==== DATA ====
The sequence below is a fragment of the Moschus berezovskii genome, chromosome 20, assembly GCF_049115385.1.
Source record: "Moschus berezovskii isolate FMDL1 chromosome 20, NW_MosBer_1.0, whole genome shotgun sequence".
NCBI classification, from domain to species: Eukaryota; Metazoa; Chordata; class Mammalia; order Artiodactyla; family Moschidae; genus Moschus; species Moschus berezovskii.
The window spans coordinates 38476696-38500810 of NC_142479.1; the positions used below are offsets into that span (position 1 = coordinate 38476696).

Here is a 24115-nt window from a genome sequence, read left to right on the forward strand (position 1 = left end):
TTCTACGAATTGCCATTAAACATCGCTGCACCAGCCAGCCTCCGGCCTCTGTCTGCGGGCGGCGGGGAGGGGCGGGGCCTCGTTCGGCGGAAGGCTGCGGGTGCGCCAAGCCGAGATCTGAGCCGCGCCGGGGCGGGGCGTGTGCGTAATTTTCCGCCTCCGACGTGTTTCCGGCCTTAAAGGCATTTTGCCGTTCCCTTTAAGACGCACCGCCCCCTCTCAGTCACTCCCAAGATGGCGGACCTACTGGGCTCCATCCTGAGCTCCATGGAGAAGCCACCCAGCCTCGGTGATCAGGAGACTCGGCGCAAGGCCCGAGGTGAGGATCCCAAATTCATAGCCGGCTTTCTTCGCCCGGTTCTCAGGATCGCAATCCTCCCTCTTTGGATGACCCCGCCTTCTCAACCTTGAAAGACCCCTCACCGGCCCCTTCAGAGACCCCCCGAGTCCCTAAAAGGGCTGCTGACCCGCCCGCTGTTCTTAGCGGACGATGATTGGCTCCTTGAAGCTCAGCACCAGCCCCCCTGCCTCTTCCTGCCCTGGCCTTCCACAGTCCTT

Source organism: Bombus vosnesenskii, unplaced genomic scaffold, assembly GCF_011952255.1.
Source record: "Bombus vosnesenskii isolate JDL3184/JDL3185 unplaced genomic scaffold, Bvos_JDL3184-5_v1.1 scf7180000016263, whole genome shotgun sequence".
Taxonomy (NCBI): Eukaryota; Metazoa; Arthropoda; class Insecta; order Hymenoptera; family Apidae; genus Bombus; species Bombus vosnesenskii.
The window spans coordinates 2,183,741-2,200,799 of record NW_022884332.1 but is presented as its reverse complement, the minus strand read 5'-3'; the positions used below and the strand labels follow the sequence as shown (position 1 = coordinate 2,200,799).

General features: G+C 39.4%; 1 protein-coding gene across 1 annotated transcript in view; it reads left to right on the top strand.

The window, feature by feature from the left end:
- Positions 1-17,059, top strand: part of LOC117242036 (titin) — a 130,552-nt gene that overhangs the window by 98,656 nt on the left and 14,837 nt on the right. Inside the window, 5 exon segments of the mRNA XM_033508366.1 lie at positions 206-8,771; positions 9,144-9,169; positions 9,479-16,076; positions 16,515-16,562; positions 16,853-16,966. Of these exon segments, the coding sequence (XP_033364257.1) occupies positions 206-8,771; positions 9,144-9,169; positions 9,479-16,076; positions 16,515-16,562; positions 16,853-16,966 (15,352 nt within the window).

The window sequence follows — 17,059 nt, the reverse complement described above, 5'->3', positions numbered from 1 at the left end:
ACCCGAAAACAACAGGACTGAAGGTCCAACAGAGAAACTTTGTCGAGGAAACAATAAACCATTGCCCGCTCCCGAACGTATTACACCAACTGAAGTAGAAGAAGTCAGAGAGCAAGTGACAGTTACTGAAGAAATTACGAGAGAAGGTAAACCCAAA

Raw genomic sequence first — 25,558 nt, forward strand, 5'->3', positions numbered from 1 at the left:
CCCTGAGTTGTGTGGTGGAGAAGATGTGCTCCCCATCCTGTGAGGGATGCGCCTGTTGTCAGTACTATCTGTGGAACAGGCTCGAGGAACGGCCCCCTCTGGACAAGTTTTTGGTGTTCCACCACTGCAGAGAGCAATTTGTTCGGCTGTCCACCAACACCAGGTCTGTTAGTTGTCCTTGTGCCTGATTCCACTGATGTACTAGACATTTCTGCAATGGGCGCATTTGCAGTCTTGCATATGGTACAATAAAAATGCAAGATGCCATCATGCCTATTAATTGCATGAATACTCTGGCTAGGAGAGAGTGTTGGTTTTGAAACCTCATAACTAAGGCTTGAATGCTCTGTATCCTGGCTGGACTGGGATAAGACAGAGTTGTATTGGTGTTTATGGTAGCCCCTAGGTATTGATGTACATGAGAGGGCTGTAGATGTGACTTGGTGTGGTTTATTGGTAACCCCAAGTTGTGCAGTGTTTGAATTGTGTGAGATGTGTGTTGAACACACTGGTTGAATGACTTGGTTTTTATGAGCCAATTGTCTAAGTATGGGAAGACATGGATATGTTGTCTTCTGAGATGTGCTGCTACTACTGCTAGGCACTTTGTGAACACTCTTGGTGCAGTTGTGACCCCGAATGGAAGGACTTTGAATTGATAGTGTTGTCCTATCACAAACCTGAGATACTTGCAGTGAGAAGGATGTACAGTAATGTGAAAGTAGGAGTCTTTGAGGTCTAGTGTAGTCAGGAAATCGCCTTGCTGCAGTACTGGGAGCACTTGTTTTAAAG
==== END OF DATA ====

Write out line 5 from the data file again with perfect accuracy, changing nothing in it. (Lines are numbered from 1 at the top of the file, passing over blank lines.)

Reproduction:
Here is a 24115-nt window from a genome sequence, read left to right on the forward strand (position 1 = left end):